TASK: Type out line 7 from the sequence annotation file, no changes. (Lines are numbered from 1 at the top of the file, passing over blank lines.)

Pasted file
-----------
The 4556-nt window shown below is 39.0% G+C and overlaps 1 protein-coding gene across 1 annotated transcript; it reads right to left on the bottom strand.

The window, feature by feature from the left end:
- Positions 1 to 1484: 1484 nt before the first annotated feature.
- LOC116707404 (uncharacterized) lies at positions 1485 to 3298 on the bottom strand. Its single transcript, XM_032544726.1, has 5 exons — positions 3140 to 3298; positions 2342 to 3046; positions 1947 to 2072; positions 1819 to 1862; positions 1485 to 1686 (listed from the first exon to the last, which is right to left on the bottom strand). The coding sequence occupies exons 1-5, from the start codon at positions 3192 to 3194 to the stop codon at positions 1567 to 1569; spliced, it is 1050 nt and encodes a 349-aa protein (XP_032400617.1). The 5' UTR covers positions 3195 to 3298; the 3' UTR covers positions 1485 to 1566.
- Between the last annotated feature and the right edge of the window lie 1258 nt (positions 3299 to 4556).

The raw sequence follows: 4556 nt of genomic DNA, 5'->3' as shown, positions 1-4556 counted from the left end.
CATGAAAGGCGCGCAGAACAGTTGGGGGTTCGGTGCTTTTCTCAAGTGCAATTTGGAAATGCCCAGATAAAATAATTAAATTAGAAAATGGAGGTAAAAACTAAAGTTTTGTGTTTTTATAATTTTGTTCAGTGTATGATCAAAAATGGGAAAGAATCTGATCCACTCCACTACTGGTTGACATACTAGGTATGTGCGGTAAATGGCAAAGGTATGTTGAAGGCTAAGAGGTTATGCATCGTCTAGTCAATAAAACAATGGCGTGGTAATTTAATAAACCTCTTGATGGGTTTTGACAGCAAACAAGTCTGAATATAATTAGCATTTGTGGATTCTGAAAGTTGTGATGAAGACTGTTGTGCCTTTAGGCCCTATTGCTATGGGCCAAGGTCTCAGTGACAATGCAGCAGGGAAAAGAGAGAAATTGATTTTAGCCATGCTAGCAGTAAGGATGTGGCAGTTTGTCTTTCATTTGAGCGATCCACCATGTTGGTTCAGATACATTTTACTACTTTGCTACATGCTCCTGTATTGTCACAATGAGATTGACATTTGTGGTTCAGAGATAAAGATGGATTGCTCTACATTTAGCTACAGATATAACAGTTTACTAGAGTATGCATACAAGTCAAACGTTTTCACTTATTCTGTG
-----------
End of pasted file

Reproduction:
CATGAAAGGCGCGCAGAACAGTTGGGGGTTCGGTGCTTTTCTCAAGTGCAATTTGGAAATGCCCAGATAAAATAATTAAATTAGAAAATGGAGGTAAAAACTAAAGTTTTGTGTTTTTATAATTTTGTTCAGTGTATGATCAAAAATGGGAAAGAATCTGATCCACTCCACTACTGGTTGACATACTAGGTATGTGCGGTAAATGGCAAAGGTATGTTGAAGGCTAAGAGGTTATGCATCGTCTAGTCAATAAAACAATGGCGTGGTAATTTAATAAACCTCTTGATGGGTTTTGACAGCAAACAAGTCTGAATATAATTAGCATTTGTGGATTCTGAAAGTTGTGATGAAGACTGTTGTGCCTTTAGGCCCTATTGCTATGGGCCAAGGTCTCAGTGACAATGCAGCAGGGAAAAGAGAGAAATTGATTTTAGCCATGCTAGCAGTAAGGATGTGGCAGTTTGTCTTTCATTTGAGCGATCCACCATGTTGGTTCAGATACATTTTACTACTTTGCTACATGCTCCTGTATTGTCACAATGAGATTGACATTTGTGGTTCAGAGATAAAGATGGATTGCTCTACATTTAGCTACAGATATAACAGTTTACTAGAGTATGCATACAAGTCAAACGTTTTCACTTATTCTGTG